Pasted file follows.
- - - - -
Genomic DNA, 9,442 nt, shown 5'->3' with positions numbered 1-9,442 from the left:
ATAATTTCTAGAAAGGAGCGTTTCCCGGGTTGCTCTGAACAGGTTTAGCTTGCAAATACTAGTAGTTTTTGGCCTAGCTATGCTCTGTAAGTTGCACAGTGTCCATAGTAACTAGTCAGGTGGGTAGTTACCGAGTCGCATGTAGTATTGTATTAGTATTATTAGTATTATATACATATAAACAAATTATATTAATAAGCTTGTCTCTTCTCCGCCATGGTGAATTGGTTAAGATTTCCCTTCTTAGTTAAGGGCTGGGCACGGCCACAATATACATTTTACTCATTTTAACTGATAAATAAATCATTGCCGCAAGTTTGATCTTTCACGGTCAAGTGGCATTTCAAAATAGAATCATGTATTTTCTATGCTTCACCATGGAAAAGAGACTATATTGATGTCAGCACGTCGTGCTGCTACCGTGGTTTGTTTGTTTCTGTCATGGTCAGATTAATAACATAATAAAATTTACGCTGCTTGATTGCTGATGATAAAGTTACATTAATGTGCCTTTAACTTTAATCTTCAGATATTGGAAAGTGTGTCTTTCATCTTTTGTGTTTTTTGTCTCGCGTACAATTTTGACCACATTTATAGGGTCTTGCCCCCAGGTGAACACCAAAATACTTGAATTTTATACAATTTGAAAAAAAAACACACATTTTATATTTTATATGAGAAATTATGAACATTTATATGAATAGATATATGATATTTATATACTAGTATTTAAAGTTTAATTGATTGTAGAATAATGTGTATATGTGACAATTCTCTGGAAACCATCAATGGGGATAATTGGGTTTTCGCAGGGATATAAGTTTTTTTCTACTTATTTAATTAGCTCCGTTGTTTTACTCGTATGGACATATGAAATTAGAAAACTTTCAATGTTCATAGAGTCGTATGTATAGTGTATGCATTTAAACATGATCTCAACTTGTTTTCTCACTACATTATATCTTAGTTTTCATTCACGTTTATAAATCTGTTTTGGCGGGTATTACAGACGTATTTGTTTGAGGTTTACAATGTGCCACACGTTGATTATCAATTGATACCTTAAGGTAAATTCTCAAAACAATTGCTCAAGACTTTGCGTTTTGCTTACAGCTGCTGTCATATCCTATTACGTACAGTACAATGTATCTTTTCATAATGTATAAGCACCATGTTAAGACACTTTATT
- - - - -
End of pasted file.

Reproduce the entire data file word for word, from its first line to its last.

Genomic DNA, 9,442 nt, shown 5'->3' with positions numbered 1-9,442 from the left:
ATAATTTCTAGAAAGGAGCGTTTCCCGGGTTGCTCTGAACAGGTTTAGCTTGCAAATACTAGTAGTTTTTGGCCTAGCTATGCTCTGTAAGTTGCACAGTGTCCATAGTAACTAGTCAGGTGGGTAGTTACCGAGTCGCATGTAGTATTGTATTAGTATTATTAGTATTATATACATATAAACAAATTATATTAATAAGCTTGTCTCTTCTCCGCCATGGTGAATTGGTTAAGATTTCCCTTCTTAGTTAAGGGCTGGGCACGGCCACAATATACATTTTACTCATTTTAACTGATAAATAAATCATTGCCGCAAGTTTGATCTTTCACGGTCAAGTGGCATTTCAAAATAGAATCATGTATTTTCTATGCTTCACCATGGAAAAGAGACTATATTGATGTCAGCACGTCGTGCTGCTACCGTGGTTTGTTTGTTTCTGTCATGGTCAGATTAATAACATAATAAAATTTACGCTGCTTGATTGCTGATGATAAAGTTACATTAATGTGCCTTTAACTTTAATCTTCAGATATTGGAAAGTGTGTCTTTCATCTTTTGTGTTTTTTGTCTCGCGTACAATTTTGACCACATTTATAGGGTCTTGCCCCCAGGTGAACACCAAAATACTTGAATTTTATACAATTTGAAAAAAAAACACACATTTTATATTTTATATGAGAAATTATGAACATTTATATGAATAGATATATGATATTTATATACTAGTATTTAAAGTTTAATTGATTGTAGAATAATGTGTATATGTGACAATTCTCTGGAAACCATCAATGGGGATAATTGGGTTTTCGCAGGGATATAAGTTTTTTTCTACTTATTTAATTAGCTCCGTTGTTTTACTCGTATGGACATATGAAATTAGAAAACTTTCAATGTTCATAGAGTCGTATGTATAGTGTATGCATTTAAACATGATCTCAACTTGTTTTCTCACTACATTATATCTTAGTTTTCATTCACGTTTATAAATCTGTTTTGGCGGGTATTACAGACGTATTTGTTTGAGGTTTACAATGTGCCACACGTTGATTATCAATTGATACCTTAAGGTAAATTCTCAAAACAATTGCTCAAGACTTTGCGTTTTGCTTACAGCTGCTGTCATATCCTATTACGTACAGTACAATGTATCTTTTCATAATGTATAAGCACCATGTTAAGACACTTTATT